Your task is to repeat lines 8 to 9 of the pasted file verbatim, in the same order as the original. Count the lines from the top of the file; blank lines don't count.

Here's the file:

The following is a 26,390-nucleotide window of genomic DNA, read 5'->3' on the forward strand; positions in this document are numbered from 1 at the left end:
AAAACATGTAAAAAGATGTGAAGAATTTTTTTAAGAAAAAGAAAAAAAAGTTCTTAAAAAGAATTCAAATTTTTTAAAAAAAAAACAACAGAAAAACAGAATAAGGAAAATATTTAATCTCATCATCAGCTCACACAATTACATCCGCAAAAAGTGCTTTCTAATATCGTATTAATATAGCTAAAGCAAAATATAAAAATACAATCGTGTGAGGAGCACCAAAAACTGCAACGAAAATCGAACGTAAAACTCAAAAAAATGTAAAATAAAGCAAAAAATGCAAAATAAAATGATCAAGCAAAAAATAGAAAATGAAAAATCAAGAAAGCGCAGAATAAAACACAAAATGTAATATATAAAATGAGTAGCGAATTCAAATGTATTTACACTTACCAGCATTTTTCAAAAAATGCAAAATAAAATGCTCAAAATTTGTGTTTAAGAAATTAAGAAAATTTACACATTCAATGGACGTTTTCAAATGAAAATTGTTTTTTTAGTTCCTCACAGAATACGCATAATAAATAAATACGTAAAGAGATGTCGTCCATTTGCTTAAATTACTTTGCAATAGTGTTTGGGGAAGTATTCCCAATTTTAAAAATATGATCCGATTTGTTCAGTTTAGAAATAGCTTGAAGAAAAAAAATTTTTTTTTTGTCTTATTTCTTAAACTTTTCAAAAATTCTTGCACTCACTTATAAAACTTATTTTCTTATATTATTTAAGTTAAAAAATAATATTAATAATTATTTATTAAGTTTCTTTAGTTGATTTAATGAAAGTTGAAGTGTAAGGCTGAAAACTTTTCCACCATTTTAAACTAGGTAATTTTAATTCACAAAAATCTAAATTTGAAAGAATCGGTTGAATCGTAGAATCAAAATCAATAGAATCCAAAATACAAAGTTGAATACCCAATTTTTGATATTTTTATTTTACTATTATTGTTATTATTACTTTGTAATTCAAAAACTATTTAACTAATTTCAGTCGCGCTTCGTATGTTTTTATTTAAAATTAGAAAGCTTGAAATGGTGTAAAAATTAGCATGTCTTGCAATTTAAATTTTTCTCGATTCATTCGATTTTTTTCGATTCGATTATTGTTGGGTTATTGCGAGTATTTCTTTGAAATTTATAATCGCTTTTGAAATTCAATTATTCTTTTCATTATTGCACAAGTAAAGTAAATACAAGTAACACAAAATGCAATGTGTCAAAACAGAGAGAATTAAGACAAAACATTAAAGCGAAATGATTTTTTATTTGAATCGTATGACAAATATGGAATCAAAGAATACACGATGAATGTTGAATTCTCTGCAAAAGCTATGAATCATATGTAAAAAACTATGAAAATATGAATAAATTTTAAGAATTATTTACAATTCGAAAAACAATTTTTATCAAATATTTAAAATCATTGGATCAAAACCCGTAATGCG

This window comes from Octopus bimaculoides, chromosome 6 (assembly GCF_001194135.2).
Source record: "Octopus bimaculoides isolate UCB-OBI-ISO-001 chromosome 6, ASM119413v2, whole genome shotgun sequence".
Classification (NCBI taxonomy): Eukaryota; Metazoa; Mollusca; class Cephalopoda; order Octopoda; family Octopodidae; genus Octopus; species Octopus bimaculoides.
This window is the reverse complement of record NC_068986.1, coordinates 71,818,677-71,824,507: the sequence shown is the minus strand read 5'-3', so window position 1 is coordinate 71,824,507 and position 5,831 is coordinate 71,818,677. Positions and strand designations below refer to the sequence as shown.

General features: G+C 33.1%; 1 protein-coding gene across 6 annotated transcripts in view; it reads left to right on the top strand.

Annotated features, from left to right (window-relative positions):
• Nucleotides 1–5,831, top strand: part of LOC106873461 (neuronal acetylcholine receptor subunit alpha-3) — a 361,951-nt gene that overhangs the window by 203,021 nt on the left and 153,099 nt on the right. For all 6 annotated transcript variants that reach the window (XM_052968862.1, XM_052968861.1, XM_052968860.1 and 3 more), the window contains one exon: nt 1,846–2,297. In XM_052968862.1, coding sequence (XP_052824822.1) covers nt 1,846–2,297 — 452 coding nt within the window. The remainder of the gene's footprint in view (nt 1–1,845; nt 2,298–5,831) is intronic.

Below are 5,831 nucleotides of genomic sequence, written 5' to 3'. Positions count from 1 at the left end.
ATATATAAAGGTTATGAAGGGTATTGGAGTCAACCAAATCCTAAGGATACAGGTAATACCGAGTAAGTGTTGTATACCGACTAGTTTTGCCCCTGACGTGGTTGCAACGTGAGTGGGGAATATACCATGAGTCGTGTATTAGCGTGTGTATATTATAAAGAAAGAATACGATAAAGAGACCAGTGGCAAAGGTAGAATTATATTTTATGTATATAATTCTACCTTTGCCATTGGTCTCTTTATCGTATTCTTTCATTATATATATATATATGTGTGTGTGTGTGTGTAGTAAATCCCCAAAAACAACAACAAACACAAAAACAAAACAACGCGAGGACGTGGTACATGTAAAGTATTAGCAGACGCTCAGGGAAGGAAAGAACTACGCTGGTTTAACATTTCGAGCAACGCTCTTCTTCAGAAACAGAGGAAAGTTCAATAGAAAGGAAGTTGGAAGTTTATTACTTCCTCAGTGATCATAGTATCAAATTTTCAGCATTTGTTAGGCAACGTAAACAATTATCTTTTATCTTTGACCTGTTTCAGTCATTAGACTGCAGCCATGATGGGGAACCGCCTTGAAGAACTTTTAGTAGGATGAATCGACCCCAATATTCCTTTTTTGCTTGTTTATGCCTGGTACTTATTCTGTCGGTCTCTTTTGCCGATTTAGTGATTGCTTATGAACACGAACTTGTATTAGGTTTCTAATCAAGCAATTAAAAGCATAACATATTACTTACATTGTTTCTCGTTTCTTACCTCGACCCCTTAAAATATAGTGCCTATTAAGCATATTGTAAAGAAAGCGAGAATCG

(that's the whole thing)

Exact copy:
Annotated features, from left to right (window-relative positions):
• Nucleotides 1–5,831, top strand: part of LOC106873461 (neuronal acetylcholine receptor subunit alpha-3) — a 361,951-nt gene that overhangs the window by 203,021 nt on the left and 153,099 nt on the right. For all 6 annotated transcript variants that reach the window (XM_052968862.1, XM_052968861.1, XM_052968860.1 and 3 more), the window contains one exon: nt 1,846–2,297. In XM_052968862.1, coding sequence (XP_052824822.1) covers nt 1,846–2,297 — 452 coding nt within the window. The remainder of the gene's footprint in view (nt 1–1,845; nt 2,298–5,831) is intronic.